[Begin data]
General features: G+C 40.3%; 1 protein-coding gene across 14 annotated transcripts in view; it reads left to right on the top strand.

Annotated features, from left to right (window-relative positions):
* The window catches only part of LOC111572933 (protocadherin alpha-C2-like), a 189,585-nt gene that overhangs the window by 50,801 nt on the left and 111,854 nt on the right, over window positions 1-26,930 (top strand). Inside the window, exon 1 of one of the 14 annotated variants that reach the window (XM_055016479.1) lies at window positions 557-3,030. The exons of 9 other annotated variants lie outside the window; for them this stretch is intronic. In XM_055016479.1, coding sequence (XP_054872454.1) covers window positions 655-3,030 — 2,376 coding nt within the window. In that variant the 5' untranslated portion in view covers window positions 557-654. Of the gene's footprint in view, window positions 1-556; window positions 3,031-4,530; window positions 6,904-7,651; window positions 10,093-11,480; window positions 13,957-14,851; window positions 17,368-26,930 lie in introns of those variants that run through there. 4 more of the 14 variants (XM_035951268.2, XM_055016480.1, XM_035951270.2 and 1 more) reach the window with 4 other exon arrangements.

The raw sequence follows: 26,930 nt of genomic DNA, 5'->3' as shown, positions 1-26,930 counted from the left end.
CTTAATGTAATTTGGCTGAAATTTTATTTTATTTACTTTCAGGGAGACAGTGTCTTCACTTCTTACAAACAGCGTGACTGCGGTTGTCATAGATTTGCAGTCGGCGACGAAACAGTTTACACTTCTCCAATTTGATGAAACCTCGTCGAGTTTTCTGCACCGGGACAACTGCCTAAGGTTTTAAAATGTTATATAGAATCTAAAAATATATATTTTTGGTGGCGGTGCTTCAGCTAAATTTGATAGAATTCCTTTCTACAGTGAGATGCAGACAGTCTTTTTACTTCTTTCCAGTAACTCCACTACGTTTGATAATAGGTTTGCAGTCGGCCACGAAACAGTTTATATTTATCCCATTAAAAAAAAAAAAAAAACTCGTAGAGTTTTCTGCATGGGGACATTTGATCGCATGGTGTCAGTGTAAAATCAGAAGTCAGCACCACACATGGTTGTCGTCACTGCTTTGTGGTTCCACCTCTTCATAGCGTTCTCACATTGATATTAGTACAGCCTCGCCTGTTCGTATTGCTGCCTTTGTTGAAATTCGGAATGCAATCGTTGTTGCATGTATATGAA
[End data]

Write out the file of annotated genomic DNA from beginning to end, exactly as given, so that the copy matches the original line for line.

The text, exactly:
General features: G+C 40.3%; 1 protein-coding gene across 14 annotated transcripts in view; it reads left to right on the top strand.

Annotated features, from left to right (window-relative positions):
* The window catches only part of LOC111572933 (protocadherin alpha-C2-like), a 189,585-nt gene that overhangs the window by 50,801 nt on the left and 111,854 nt on the right, over window positions 1-26,930 (top strand). Inside the window, exon 1 of one of the 14 annotated variants that reach the window (XM_055016479.1) lies at window positions 557-3,030. The exons of 9 other annotated variants lie outside the window; for them this stretch is intronic. In XM_055016479.1, coding sequence (XP_054872454.1) covers window positions 655-3,030 — 2,376 coding nt within the window. In that variant the 5' untranslated portion in view covers window positions 557-654. Of the gene's footprint in view, window positions 1-556; window positions 3,031-4,530; window positions 6,904-7,651; window positions 10,093-11,480; window positions 13,957-14,851; window positions 17,368-26,930 lie in introns of those variants that run through there. 4 more of the 14 variants (XM_035951268.2, XM_055016480.1, XM_035951270.2 and 1 more) reach the window with 4 other exon arrangements.

The raw sequence follows: 26,930 nt of genomic DNA, 5'->3' as shown, positions 1-26,930 counted from the left end.
CTTAATGTAATTTGGCTGAAATTTTATTTTATTTACTTTCAGGGAGACAGTGTCTTCACTTCTTACAAACAGCGTGACTGCGGTTGTCATAGATTTGCAGTCGGCGACGAAACAGTTTACACTTCTCCAATTTGATGAAACCTCGTCGAGTTTTCTGCACCGGGACAACTGCCTAAGGTTTTAAAATGTTATATAGAATCTAAAAATATATATTTTTGGTGGCGGTGCTTCAGCTAAATTTGATAGAATTCCTTTCTACAGTGAGATGCAGACAGTCTTTTTACTTCTTTCCAGTAACTCCACTACGTTTGATAATAGGTTTGCAGTCGGCCACGAAACAGTTTATATTTATCCCATTAAAAAAAAAAAAAAAACTCGTAGAGTTTTCTGCATGGGGACATTTGATCGCATGGTGTCAGTGTAAAATCAGAAGTCAGCACCACACATGGTTGTCGTCACTGCTTTGTGGTTCCACCTCTTCATAGCGTTCTCACATTGATATTAGTACAGCCTCGCCTGTTCGTATTGCTGCCTTTGTTGAAATTCGGAATGCAATCGTTGTTGCATGTATATGAA